Baba, Haami fishing ma jaane ho today? (translates to ‘dad, are we going for fishing today’), said my nearly five-year-old daughter recently. She often mixes two different languages in a humorous way, probably without knowing what she is doing.
This time, I laughed out-loud internally! Yes, I just mentioned ‘out-loud and internally’ in the same sentence because my heart and lungs heard it out-loud. I am certain about that. Additionally, I’ve more freedom in the blogging world – and this should just vindicate it, right?
I also immediately corrected my smart cookie to reiterate that she was mixing-up two different languages in an anomalous style. She nodded her head as if to indicate she was right. For me, this is a perfect example of her early sign that she might be good at Nepanglish (a commonly-used slang for a blend of Nepali and English when spoken together).
But I’ve bigger dreams for her than that. I want her to grow up as a perfect bi-lingual, far better than her daddy. I know that my wife might make me do dishes for an entire week for my failure to not use ‘we’ instead of ‘I’ here. We’ll see if she reads this post to make that comment to me privately, so I can go from ‘I’ to ‘we’ in my future posts where we both agree reciprocally.
When my daughter was even not in the making, I had a slightly different opinion. I used to think that kids should be given freedom to learn language on their own. My entire perception changed when she landed safely on this earth because by then I had a full realization that being multilingual has a lot of strengths attached to it.
Becoming a multilingual is also such a great asset right at home, may be even more than at the workforce. I’ve an elderly parent who not only provided childcare support, but also helped her learn Nepali—the only language spoken in my family members for generations. Covid-19 restrictions can’t take that away.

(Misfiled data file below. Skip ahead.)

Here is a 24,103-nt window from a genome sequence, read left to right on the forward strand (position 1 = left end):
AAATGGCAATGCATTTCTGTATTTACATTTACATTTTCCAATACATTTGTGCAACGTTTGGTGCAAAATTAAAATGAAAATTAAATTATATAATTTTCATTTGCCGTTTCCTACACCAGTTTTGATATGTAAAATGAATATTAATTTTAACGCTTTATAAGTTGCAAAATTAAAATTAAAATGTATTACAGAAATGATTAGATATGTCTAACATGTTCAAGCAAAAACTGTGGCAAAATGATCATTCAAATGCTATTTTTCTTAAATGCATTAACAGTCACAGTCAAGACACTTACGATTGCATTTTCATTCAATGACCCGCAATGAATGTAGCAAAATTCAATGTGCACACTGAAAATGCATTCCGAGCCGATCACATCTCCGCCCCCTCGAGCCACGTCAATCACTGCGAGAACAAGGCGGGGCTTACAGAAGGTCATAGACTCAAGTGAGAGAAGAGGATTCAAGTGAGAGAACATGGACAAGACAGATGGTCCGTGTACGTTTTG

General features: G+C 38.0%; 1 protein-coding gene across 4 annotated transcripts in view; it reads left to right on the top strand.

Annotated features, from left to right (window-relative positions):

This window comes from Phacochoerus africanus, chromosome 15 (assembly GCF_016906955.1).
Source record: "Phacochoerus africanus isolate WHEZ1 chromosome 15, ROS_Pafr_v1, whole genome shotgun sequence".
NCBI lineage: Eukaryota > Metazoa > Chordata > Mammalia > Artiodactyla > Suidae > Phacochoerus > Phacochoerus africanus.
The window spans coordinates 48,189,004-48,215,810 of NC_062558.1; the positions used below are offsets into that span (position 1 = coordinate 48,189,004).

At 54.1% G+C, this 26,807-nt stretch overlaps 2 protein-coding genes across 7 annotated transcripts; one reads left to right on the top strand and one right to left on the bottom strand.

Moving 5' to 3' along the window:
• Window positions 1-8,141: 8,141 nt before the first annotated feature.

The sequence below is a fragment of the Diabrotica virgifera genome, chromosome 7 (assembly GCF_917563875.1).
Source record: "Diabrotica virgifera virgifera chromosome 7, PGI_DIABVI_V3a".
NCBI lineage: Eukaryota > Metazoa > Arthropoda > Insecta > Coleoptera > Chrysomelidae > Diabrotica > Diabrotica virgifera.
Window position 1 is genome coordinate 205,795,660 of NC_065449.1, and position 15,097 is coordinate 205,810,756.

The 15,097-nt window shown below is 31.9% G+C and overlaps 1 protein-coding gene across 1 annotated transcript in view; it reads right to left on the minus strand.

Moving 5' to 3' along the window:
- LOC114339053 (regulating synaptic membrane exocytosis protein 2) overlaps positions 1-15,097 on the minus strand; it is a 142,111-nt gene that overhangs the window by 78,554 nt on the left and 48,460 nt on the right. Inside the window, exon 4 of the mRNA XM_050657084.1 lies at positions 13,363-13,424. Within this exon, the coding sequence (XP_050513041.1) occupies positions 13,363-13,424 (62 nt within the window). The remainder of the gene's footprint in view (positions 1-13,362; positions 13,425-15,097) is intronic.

It would be a disgrace for me to interpret for my parents when my smart cookie talks to them all-in-English. I can’t let most of my uneducated family members, including parents down. I am sure I am not the only one facing this problem.
As a millennial parent, I’ve a stout conviction that I’ll do whatever I can to make my daughter a bi-lingual, if not multilingual, without letting ‘Nepanglish’ rule her potentialities. It’s tough, challenging, yet I seem to think that this journey is filled with fun if we parents perform our duties sincerely. I know that it will be my failure as a parent not to inspire and teach her our mother language, Nepali, as perfectly as possible.
Until next post, please feel free to listen to this Nepali song she recently sang to get a better of my blog.